Wednesday, July 22, 2020

It's Water-Wise Wednesdays with Frannie the Fish! {TAPS Manual Part 2: Over-Application of Fertilizer}

Frannie's friends at the Groundwater Foundation recently published the second edition of the Training About Protecting the Source (TAPS) Manual. The manual guides users through hands-on activities that explore potential threats to groundwater and challenges them to think about what can be done to protect this key drinking water source.

This manual can be used inside the classroom and is aligned to the national Next Generation Science Standards, but Frannie loves just learning about groundwater, no matter where she is. For the next few weeks, you can join her as she works through the different activities. 

Frannie will be using the Groundwater Foundation's Awesome Aquifer Kit, but if you don't have one, you can follow along with materials that might be found around your home. This is the second part of Frannie's exploration of the TAPS Manual. You can follow the link to see what she learned about improperly abandoned wells.

Today's activity is....Over-Application of Fertilizer.

Fertilizers promote plant growth and green lawns by helping plants meet their nutrient needs, primarily for nitrogen, phosphorus, and potassium. Plants, however, are limited in the amount they can absorb and use. Fertilizers applied in excess can soak down into the groundwater or run off into surface water bodies. This pollution of surface and groundwater can impact our drinking water supplies.

For this activity, you will need:
  • Awesome Aquifer Kit, OR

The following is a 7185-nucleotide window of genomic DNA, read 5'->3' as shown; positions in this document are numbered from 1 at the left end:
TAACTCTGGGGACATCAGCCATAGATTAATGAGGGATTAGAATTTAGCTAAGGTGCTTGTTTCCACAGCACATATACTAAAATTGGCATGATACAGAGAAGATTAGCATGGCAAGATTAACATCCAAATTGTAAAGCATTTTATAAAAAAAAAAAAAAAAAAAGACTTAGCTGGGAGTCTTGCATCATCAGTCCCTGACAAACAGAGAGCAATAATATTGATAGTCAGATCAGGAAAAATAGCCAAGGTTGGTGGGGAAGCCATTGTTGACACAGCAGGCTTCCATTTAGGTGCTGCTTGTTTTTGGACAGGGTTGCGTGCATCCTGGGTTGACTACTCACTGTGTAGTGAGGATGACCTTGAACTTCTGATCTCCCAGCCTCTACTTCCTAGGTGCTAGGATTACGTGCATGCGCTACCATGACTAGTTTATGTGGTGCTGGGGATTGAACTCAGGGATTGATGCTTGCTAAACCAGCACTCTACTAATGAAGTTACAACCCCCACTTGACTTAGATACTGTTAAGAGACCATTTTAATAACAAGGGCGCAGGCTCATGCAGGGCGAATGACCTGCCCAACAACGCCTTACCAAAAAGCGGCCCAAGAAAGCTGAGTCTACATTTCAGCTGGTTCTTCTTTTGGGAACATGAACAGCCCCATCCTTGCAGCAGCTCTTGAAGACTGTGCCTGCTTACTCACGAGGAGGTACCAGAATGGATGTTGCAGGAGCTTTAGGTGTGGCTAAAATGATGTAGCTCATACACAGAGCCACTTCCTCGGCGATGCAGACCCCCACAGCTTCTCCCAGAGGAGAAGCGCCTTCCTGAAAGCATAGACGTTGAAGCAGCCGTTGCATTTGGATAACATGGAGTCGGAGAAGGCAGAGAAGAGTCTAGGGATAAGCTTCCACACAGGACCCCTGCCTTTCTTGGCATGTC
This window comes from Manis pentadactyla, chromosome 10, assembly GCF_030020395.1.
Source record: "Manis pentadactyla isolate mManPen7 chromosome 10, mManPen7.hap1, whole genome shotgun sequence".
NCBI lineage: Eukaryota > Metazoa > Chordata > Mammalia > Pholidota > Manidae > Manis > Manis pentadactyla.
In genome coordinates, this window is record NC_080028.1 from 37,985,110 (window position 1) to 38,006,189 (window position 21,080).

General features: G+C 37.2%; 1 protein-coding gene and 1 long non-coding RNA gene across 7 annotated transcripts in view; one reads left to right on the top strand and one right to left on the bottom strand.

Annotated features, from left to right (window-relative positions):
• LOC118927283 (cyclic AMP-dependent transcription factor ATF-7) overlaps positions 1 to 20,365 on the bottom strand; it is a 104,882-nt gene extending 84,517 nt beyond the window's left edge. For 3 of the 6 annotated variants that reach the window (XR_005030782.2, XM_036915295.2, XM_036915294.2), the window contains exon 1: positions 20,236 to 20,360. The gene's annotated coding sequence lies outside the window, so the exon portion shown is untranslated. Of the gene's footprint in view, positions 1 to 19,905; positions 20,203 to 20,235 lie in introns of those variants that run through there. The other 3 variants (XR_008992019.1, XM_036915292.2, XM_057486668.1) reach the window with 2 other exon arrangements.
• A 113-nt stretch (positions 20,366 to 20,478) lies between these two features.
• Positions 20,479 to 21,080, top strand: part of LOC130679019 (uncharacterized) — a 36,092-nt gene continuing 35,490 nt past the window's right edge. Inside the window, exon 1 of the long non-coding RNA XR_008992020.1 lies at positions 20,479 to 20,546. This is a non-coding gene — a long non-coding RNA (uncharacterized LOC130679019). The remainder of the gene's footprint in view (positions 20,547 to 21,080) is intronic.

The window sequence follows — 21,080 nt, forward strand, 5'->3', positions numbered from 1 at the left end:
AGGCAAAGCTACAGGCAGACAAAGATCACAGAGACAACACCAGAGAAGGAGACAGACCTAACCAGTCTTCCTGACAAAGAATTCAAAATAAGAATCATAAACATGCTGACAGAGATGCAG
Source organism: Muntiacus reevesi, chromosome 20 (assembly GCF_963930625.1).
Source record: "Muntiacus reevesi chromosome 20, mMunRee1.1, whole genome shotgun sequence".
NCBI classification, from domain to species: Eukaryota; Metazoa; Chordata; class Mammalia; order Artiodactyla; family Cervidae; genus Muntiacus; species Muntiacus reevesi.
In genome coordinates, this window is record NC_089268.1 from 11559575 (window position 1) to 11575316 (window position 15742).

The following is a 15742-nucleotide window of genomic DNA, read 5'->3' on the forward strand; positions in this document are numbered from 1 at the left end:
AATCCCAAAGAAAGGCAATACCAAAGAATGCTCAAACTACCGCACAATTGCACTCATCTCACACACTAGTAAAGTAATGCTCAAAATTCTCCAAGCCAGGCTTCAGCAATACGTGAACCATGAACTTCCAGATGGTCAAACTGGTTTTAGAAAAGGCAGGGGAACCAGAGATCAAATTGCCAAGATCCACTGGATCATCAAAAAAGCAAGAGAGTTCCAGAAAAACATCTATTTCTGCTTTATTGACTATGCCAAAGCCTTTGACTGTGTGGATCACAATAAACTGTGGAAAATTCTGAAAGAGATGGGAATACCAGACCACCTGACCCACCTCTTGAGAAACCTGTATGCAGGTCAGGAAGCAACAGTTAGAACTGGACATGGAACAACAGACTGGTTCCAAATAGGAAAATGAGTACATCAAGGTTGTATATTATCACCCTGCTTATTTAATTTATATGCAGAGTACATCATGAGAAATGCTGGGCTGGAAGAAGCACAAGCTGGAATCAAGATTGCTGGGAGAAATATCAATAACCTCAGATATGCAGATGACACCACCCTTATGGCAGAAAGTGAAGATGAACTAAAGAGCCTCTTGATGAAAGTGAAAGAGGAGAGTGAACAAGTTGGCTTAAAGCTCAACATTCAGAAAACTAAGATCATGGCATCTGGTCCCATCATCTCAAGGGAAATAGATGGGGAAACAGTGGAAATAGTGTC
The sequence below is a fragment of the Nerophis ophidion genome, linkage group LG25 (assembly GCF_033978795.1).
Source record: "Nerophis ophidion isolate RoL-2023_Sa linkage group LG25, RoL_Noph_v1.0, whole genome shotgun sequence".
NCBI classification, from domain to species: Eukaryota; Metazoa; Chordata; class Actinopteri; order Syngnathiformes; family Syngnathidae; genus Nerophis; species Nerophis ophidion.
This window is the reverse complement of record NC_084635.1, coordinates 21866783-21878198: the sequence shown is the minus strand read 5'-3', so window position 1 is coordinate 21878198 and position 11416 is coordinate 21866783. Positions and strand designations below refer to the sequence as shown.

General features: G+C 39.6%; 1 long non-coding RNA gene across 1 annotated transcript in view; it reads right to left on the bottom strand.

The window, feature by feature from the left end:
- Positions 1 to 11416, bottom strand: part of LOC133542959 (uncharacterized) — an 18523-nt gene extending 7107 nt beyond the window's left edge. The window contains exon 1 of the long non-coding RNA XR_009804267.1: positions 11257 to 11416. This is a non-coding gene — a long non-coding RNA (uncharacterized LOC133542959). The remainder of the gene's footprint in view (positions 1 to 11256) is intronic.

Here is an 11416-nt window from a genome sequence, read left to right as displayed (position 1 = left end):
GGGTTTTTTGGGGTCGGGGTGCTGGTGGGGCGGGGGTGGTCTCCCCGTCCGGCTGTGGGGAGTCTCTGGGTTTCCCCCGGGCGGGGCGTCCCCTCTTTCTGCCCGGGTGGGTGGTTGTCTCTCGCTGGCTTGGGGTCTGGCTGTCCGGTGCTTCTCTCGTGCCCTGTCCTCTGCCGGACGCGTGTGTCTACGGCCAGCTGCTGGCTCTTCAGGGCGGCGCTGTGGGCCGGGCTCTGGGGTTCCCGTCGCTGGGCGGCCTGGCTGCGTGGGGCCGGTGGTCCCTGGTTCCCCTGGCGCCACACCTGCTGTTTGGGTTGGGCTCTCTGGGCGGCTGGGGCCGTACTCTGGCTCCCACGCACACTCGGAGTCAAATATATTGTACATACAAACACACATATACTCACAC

• Plastic box
    • Gravel
    • Plastic tube
    • Hand pump or Syringe
    • Nylon
    • Rubber band
  • 1 packet or 1 tablespoon of colored powdered drink mix (ex. Kool-Aid, Gatorade, etc)
  • 16 oz cup of water
Activity Steps

1. Read through all the instructions first before you begin to build the model. Make sure you have all the needed materials and supplies.
2. Fill the plastic box with gravel until it is about ¼ full.
3. Add water so that half of the rocks are covered. (This will represent an aquifer.)
4. Create a well by covering the end of the plastic tube with nylon, securing it with a rubber band.
5. Insert the well, with the well screen on the bottom, near one corner of the plastic box. Push the well down so that it reaches the bottom of the model.
6. Add more gravel until the box is about ½-¾ full. The surface of the gravel should be fairly level across the box.
7. Sprinkle ½ a packet, about 1 tablespoon, of powdered drink mix (i.e. Kool-Aid) 
on the surface of the gravel to simulate fertilizer.
8. Pour water on the surface of the gravel to simulate rain.
9. Make observations
10. Pump the well by inserting the tip of the syringe into the well (plastic tube) or attaching and pumping the hand pump.
11. Observe what happens to the fertilizer and water when the well is pumped.

Frannie observed that once the water "rained" over her aquifer, the colored drink mix, which represents fertilizer, quickly mixed with the recharge and infiltrated into the groundwater below. Very quickly, the whole aquifer was contaminated with the red drink mix. When she tried to pump groundwater out, Frannie wasn't able to get any clean water. 

Frannie knows that fertilizers help plants grow healthy and strong, but there are ways and times to apply them responsibly so that plants can absorb all of the nutrients they need without any extra leaching in the groundwater below.

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